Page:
Busytown by Jolisa Gracewood

Songs from the Departure Lounge

The clock is ticking here in Busytown. In just a week, we're leaving Manhattan and moving north. Only one and a half hours up the line, but to a much smaller town where, instead of simply stepping out the front door and saying "Bring it on!", we'll have to learn to make our own entertainment again. Like we used to. I’m sure it will all come back to me.

Living here is its own entertainment. The city has a way of coming right up to meet you, and then some: trespassing on your borders until it’s in you as much as you’re in it. If there’s a soundtrack to life here, it’s not Frank bombastically spreading the news, but The Jam -- “In the city there’s a thousand things I wanna say to you” -- or the Blams, “Don’t Fight it Marsha, it’s Bigger than Both of Us,” or the Ramones cover of that old John Denver schmaltzfest, Annie’s Song: “You! Fill! Up! My! Senses! Comefillmeagain!” (this last one tragically never recorded, nor indeed, as far as I know, performed).

It’s really in your face. You don’t need a big red arrow on a map to tell you: You Are Here. And then you leave, and the space where you were closes over immediately -- or is filled by a fresh-faced new arrival whose delighted gaze will descend, over the course of a year or two, from the lovely heights of the buildings and their stately water towers, to the gritty street, just as their first weeks and months of epic roving travels across the five boroughs eventually diminishing to maybe ten blocks in each direction. Even in the city, we’re all villagers to the end.

And yet to be a villager here is to be a citizen of something other than the nation the city is ostensibly part of. You’re an inhabitant of an idea, an experiment in mass civility. For the duration, anyhow. The city is yours, but you were never its; leaving is a one-sided breakup where you move out with a suitcase and the lover keeps everything.

I’m anticipating a period of, shall we say, adjustment. Maybe a year or so.

There are lots of helpful books about moving to the city, but not so many about how to leave it (fiction seems to be the preferred medium, or memoirs about the newly discovered joys of rural life). I’ve been looking for house-moving books suitable for Busytot, and found one particularly galling one in which a little girl and her dog move from a perfect little Rockwell town to the dark satanic metropolis, which they eventually come to love. What-evah! Of course they do. What’s not to love?! We need the opposite book, but it doesn’t seem to exist, the presumed desirability of small towns not being in question.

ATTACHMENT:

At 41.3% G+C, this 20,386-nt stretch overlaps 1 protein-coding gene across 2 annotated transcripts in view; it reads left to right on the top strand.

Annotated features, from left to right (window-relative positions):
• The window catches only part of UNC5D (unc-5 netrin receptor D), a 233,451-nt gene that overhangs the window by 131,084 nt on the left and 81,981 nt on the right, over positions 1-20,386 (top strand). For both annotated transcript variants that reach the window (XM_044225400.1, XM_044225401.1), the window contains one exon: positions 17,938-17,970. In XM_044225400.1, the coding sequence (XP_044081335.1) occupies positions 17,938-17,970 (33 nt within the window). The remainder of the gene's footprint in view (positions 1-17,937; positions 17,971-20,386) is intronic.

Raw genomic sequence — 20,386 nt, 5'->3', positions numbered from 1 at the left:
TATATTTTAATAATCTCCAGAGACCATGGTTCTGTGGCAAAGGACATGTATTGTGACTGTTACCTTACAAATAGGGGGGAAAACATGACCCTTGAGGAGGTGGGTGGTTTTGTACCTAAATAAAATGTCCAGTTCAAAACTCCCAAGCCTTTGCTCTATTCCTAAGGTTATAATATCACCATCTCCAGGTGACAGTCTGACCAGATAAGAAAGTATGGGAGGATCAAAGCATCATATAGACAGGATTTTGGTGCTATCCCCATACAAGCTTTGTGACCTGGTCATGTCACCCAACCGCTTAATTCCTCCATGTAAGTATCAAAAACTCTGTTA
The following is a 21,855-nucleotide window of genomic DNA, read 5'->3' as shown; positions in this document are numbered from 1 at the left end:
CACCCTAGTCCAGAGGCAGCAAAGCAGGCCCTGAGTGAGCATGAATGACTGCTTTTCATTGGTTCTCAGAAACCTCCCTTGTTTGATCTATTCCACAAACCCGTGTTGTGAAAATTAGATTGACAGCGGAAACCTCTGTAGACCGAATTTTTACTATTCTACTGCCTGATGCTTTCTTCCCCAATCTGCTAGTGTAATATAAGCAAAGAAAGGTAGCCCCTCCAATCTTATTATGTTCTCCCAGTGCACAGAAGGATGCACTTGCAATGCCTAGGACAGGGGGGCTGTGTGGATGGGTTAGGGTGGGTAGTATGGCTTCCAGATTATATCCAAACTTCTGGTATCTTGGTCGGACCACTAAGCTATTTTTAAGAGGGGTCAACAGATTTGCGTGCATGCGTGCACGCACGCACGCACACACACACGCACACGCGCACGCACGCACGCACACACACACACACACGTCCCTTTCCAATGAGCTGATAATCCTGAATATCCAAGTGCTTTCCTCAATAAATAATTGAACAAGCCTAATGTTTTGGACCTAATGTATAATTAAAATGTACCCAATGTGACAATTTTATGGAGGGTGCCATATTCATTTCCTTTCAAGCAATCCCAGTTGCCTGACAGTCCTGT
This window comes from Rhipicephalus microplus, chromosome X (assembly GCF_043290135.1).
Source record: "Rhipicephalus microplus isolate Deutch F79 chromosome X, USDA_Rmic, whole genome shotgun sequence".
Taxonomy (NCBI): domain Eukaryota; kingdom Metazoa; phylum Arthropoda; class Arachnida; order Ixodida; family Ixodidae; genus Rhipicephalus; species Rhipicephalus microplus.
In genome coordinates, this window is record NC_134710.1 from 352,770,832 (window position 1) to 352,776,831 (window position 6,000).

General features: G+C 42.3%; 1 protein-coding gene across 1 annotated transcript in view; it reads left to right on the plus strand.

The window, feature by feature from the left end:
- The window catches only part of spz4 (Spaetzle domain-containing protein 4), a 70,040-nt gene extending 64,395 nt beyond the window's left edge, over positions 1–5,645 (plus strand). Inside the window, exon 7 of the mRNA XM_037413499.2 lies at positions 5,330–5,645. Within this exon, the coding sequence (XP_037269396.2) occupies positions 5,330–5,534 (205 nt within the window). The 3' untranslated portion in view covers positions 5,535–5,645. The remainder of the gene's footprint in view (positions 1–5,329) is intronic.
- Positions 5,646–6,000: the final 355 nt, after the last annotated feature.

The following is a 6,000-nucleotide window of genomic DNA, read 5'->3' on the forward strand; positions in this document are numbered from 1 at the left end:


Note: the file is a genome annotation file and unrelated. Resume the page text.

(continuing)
In the end, I made do with a Berenstain Bears number, in which the bears move from a small dark cave (come to think of it, not unlike our first New York apartment -- where the sun only shone between March and November, a sliver of light on the wall, there and gone in half an hour) to a truly spectacular turreted treehouse with a special room for Small Bear. I hope our small bear is not disappointed when he sees that his new house is merely a common or garden gingerbread Victorian with dormer windows and a detached tree out the back.

But life is change, and change is good. We’re not so much losing a metropolis as gaining a back yard, proximity to the ocean, and a kitchen almost as large as our last apartment. In fair exchange for bucolia, neighbourliness and fresh air, Busytot will have to wait all week to see his beloved garbage truck. On the other hand, no longer will I look up from the keyboard at eleven each evening, hearken to the infernal graunching and smashing noises from the street below and say, as I do every evening, "Ooh, eleven o'clock garbage truck, time for bed.” Our own little Lullaby of Broadway (more catchy versions here)... It drives me crazy, and I’ll miss it so.

And anyway, we’ll be back, now and again. Last year I was lucky enough to catch a one-woman play by Susana Lei'ataua (perhaps best know as a star of The Strip). Susana, who moves between New York, New Zealand, and London, has a stellar stage presence, and her poetic, impressionistic semi-autobiographical narrative of a woman living in a small East Village apartment far from home was riveting. "The old will be new again on the return journey," went the refrain that opened and closed the performance, and as someone on a sort of open return ticket, I think I know what she meant.